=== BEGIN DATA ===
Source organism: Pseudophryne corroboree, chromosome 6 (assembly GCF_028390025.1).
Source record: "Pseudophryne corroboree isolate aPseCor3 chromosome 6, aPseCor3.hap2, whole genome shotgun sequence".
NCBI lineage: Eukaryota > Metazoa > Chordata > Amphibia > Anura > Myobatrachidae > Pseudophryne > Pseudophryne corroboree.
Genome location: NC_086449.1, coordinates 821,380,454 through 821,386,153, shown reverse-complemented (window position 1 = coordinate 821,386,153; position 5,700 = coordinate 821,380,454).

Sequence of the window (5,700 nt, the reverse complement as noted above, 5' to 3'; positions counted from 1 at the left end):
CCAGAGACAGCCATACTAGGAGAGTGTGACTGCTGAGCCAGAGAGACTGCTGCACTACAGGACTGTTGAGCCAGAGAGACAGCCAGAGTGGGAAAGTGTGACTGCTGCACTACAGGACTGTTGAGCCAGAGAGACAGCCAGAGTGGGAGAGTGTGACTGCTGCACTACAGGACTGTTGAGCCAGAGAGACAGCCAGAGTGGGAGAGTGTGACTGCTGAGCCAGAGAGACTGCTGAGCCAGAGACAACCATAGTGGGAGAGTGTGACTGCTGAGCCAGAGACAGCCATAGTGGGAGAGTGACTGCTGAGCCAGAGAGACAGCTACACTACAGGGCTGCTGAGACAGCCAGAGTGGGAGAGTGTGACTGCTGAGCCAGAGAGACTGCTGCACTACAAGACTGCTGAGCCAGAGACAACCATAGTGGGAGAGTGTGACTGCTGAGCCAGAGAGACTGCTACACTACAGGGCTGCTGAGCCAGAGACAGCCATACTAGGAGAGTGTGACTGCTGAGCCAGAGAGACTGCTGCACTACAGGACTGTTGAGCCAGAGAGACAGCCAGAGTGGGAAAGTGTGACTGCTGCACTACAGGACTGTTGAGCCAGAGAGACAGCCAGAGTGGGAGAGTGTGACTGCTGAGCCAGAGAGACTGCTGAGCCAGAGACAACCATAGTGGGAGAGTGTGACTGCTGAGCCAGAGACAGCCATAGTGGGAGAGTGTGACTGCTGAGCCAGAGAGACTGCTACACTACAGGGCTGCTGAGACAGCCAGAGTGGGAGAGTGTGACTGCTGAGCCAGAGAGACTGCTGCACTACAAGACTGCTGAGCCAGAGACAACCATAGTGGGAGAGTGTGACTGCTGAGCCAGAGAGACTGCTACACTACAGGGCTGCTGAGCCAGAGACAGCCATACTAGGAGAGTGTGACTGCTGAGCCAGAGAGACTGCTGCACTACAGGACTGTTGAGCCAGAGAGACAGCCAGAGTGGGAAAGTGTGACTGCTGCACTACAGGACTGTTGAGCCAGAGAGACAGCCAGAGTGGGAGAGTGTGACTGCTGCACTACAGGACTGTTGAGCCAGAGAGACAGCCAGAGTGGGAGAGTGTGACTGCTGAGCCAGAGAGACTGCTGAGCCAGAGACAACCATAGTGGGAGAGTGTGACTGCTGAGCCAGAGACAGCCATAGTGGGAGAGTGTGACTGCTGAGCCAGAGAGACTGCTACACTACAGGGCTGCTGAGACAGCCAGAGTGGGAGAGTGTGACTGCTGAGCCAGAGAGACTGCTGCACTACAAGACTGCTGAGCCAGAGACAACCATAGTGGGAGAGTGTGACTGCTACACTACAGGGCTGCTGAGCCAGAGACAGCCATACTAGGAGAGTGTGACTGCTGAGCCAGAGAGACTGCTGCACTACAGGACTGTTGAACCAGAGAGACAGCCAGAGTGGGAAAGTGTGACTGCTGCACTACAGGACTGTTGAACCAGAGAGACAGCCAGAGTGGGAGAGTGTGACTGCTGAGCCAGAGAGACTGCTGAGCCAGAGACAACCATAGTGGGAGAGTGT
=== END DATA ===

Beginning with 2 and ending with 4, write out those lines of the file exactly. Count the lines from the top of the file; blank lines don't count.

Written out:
Source record: "Pseudophryne corroboree isolate aPseCor3 chromosome 6, aPseCor3.hap2, whole genome shotgun sequence".
NCBI lineage: Eukaryota > Metazoa > Chordata > Amphibia > Anura > Myobatrachidae > Pseudophryne > Pseudophryne corroboree.
Genome location: NC_086449.1, coordinates 821,380,454 through 821,386,153, shown reverse-complemented (window position 1 = coordinate 821,386,153; position 5,700 = coordinate 821,380,454).